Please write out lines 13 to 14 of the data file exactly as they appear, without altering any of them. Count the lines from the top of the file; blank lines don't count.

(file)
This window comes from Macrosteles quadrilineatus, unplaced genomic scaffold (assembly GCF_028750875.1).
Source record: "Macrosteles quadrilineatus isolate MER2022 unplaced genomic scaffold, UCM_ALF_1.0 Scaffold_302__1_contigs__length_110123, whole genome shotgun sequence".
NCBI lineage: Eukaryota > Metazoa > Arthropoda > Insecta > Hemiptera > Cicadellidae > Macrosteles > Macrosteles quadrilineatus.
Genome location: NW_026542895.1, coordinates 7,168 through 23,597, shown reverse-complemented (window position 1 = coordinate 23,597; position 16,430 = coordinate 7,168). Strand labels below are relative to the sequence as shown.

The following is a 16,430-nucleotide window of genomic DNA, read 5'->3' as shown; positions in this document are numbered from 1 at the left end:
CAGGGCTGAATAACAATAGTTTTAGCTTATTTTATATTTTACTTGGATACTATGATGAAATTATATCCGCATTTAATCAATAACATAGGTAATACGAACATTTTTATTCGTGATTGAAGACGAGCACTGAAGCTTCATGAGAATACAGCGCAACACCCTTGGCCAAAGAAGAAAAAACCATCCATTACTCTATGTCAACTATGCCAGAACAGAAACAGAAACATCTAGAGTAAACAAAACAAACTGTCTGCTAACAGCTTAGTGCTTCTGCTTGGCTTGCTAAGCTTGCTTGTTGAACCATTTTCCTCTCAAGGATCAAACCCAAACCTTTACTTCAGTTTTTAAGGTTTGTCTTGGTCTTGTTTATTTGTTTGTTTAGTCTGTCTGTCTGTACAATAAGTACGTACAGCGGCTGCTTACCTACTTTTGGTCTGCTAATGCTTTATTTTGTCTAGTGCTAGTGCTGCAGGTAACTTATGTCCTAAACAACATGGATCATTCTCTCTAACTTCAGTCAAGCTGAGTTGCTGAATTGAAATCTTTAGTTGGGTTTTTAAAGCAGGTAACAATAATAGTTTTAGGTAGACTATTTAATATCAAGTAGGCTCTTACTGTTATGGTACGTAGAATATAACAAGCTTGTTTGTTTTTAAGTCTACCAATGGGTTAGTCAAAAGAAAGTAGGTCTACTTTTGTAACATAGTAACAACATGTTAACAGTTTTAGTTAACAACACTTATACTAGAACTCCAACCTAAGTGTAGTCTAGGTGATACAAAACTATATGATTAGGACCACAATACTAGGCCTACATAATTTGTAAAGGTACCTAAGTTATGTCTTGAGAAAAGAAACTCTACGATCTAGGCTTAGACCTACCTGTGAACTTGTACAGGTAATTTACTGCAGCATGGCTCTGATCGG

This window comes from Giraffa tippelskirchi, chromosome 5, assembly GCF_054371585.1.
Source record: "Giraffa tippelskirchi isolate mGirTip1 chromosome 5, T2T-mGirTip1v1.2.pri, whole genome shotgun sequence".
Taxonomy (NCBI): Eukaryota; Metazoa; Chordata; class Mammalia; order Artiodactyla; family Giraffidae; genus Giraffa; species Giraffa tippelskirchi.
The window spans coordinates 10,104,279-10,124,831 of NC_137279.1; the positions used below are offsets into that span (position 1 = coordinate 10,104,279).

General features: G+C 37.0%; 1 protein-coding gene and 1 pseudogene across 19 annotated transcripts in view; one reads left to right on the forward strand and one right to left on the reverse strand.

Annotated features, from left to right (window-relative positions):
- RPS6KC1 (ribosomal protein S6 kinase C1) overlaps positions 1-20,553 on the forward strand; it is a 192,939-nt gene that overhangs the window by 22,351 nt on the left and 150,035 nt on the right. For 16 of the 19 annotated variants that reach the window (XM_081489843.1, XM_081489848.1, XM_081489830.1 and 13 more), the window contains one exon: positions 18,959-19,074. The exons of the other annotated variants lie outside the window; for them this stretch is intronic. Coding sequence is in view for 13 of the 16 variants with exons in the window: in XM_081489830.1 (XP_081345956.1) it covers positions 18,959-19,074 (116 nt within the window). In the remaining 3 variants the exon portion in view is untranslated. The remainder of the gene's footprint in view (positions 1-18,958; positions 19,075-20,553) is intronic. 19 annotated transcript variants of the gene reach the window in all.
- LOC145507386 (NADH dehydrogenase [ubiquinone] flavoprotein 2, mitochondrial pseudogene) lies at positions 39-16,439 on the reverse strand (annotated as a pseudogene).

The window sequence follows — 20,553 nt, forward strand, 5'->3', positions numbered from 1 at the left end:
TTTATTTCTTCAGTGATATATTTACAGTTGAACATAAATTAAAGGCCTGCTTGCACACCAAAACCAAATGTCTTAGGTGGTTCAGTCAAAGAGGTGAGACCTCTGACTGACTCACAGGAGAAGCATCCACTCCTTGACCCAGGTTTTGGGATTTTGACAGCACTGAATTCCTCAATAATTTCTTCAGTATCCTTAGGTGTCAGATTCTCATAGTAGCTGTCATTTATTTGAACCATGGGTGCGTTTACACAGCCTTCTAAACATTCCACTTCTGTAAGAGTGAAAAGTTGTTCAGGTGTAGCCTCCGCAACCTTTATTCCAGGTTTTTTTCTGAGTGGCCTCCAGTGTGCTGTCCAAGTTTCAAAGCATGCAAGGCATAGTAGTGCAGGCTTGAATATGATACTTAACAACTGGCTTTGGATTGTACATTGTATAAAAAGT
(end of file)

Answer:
- RPS6KC1 (ribosomal protein S6 kinase C1) overlaps positions 1-20,553 on the forward strand; it is a 192,939-nt gene that overhangs the window by 22,351 nt on the left and 150,035 nt on the right. For 16 of the 19 annotated variants that reach the window (XM_081489843.1, XM_081489848.1, XM_081489830.1 and 13 more), the window contains one exon: positions 18,959-19,074. The exons of the other annotated variants lie outside the window; for them this stretch is intronic. Coding sequence is in view for 13 of the 16 variants with exons in the window: in XM_081489830.1 (XP_081345956.1) it covers positions 18,959-19,074 (116 nt within the window). In the remaining 3 variants the exon portion in view is untranslated. The remainder of the gene's footprint in view (positions 1-18,958; positions 19,075-20,553) is intronic. 19 annotated transcript variants of the gene reach the window in all.
- LOC145507386 (NADH dehydrogenase [ubiquinone] flavoprotein 2, mitochondrial pseudogene) lies at positions 39-16,439 on the reverse strand (annotated as a pseudogene).